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On September 15, defense giant Lockheed Martin announced that it had delivered a 300-kw laser to the Department of Defense. Developed for a program called the High Energy Laser Scaling Initiative, or HELSI, this laser was delivered to the Office of the Under Secretary of Defense for Research & Engineering (OUSD) in early August. Since August 14, it has been with the Army in Huntsville, Alabama, where it is undergoing further testing. The laser component is designed to be integrated into laser weapon systems on ground vehicles or ships.

“This is yet another step in proving that these systems are ready and are able to be deployed as force multipliers and as part of the directed energy and kinetic energy mix that our war fighters can use to defend against threats like rockets, artillery, mortars, cruise missiles, UAVs, and small ships,” Richard Cordaro, a vice president at Lockheed Martin, said at a media roundtable.

Since the US started developing and deploying these systems in the 2010s, the fundamental premise of modern directed-energy weapons—as the military prefers to call high-power lasers—is that they can cost-effectively destroy a range of enemy projectiles. The idea is that a laser weapon on a ship, for example, could zap everything from an inexpensive drone to a pricey incoming cruise missile, with each shot of the laser costing relatively little. 

In Huntsville, the Army will be testing the HELSI laser as part of its broader Indirect Fires Protection Capability-High Energy Laser (IFPC-HEL) program. In IFPC-HEL, the Army is seeking a cost-effective weapon against cheap threats to defend “fixed and semi-fixed sites,” which could be everything from a base to an artillery position. The laser is also expected to “defeat more stressing threats,” making it a system that can easily handle inexpensive weapons like rockets but also expensive and especially deadly ones like cruise missiles. 

[Related: The Navy’s next-gen destroyer concept involves powerful lasers]

A full laser weapon system combines a power supply with a beam of directed light energy, sensors for targeting and tracking, and likely (for ground use) a vehicle to move the whole component around. HELSI is just the laser component of that, and it actually works by combining several lasers.

“We sort of describe it as the cover of the Pink Floyd album where you see the light coming in white light and then splitting off into the different spectrums of color,” said Cordaro, referencing the iconic “Dark Side of the Moon” cover. “Well, it’s doing that in reverse, where we take the different spectrum elements and combine them into one high-energy beam.”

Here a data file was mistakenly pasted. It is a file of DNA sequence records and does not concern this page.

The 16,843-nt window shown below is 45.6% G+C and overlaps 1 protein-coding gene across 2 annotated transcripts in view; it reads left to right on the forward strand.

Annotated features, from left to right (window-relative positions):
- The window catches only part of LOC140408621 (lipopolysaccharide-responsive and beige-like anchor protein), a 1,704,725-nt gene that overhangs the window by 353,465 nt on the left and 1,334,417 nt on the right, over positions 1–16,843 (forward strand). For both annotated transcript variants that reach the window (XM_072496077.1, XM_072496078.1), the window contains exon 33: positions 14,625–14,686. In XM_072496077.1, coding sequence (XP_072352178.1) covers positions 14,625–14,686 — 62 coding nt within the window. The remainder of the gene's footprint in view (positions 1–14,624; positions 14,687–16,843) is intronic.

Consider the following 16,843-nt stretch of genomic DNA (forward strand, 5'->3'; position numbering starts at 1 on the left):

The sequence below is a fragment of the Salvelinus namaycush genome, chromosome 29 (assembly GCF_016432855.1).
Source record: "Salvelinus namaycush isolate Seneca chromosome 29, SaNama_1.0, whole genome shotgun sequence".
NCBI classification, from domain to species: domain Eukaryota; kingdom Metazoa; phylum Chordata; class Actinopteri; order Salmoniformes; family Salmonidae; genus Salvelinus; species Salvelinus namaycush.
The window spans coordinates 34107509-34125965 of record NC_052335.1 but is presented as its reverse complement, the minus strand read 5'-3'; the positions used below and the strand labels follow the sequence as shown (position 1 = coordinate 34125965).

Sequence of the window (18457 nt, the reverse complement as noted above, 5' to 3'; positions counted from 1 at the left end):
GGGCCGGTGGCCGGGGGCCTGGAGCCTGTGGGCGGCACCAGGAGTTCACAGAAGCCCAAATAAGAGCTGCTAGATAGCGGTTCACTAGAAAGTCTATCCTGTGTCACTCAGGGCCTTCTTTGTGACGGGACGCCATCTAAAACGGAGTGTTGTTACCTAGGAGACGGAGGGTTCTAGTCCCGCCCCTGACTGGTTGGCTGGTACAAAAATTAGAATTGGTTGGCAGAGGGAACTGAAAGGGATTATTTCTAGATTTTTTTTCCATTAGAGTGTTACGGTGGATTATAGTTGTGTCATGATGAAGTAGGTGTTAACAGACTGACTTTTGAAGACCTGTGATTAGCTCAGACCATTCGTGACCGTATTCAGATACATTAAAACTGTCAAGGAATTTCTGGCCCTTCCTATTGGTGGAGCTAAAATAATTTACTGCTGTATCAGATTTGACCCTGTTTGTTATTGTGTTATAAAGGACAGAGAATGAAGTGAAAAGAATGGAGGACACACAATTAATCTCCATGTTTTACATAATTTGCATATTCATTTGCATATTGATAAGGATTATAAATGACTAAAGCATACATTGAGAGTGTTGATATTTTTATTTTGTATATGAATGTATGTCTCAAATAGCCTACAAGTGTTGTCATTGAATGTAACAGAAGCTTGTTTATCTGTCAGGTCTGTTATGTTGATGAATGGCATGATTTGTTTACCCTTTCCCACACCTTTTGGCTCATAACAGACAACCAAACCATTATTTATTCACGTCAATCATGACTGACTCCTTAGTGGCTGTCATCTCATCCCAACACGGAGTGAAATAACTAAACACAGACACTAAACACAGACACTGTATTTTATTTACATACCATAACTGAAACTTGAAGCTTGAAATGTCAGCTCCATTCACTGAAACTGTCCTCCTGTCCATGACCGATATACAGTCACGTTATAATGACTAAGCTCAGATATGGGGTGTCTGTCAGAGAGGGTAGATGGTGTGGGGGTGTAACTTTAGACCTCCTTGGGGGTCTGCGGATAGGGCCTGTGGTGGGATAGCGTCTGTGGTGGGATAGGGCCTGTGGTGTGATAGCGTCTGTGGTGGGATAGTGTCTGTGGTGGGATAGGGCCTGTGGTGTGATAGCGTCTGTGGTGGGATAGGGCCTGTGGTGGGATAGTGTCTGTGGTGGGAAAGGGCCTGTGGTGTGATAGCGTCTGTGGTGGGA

To make the beam, the system needs power. The most common way to generate the electrical power needed to produce a 300 kW beam would be batteries, though generators and other means of electric power could work with the system. Race McDermott, a business development lead with Lockheed Martin, said that the company has a history of producing lasers with an electrical efficiency “north of 30 percent,” which offers a rough sense of how much electrical power goes into producing 300 kilowatts of optical power output. 

[Related: This laser-armed Stryker vehicle can shoot down drones and mortar rounds]

Increasing laser power is done by upping the number of channels, or individual beams, that go into the combined laser, increasing the power of each of those channels, or by doing both at once.

“We focused on doing both and demonstrating that we can combine more individual lasers into one SBC [Spectral Beam Combination] 300-kilowatt class laser, and we increase the power per channel,” said McDermott. “Since you have each of these individual channels, you can sort of throttle the power for each of the engagements. If you wanted to maximize your magazine depth, you may not shoot everything at full power.”

That allows the HELSI laser to punch at full force against a hard target, like a cruise missile or small ship, or to only apply the necessary force and save on power against a target like a smaller drone or an artillery round.

While HELSI has yet to destroy a flying object in testing, Lockheed Martin’s Helios laser—a different system—used its 60 kilowatts of power to destroy drones flying as cruise missile surrogates in a test at White Sands. That laser has since been deployed on the destroyer USS Preble, where it may be used to protect the vessel from threats encountered at sea. Other explorations into laser weaponry include a drone zapper mounted on a heavily armored truck; also, the Navy is planning on laser-armed destroyers to replace its current destroyer fleet.

McDermott said that the power increase of a laser is fairly linear (if you hold variables of target type, range, and atmosphere constant), meaning the 300 kilowatt HELSI laser could destroy targets about five times as quickly as the Helios would destroy them.

The potential of a system like this, once the weapon exists, is for soldiers or sailors to fight with an extra layer of protection, as the laser draws on battery reserves to clear the sky of incoming attacks. Laser weapons alone will not stop attacks, but they could carve a safe pocket of time in which other weapons, like the Army’s own mortars or artillery, could fire back at attackers, potentially tilting the balance of artillery duels in favor of the side with lasers.

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